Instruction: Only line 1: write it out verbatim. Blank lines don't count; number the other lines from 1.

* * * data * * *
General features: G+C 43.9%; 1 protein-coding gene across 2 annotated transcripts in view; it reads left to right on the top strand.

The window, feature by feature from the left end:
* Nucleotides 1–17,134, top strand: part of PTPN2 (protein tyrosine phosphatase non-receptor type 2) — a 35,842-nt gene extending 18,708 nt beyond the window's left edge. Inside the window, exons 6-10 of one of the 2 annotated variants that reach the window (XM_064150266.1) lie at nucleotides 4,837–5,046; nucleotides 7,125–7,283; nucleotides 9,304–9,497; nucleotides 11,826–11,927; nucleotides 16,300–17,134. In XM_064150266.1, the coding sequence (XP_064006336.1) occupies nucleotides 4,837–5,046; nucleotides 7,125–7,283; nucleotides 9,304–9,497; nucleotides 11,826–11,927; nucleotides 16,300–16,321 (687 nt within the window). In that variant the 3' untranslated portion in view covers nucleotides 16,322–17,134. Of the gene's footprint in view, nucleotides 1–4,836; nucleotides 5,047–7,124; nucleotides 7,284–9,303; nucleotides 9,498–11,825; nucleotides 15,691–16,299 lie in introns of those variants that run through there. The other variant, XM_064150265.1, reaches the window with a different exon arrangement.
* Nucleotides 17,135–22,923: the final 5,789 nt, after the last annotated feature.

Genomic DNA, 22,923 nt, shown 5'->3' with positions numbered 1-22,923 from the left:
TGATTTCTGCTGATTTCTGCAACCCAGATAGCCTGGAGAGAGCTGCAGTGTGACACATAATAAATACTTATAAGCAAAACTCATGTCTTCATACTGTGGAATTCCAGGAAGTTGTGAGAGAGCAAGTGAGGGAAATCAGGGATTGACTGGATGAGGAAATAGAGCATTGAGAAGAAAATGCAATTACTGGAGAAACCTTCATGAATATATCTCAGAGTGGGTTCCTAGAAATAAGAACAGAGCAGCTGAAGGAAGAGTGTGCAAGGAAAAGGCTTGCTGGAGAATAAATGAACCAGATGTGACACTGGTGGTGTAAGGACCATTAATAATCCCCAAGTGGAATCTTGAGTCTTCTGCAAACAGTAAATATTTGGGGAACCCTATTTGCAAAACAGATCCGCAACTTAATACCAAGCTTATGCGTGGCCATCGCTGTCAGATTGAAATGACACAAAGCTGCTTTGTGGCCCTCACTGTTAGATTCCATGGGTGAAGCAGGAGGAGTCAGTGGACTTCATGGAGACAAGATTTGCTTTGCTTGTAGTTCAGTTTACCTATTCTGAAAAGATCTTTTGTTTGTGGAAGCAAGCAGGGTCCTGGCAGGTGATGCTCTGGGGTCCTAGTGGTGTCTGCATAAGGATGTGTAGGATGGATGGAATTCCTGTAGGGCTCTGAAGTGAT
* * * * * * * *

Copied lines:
General features: G+C 43.9%; 1 protein-coding gene across 2 annotated transcripts in view; it reads left to right on the top strand.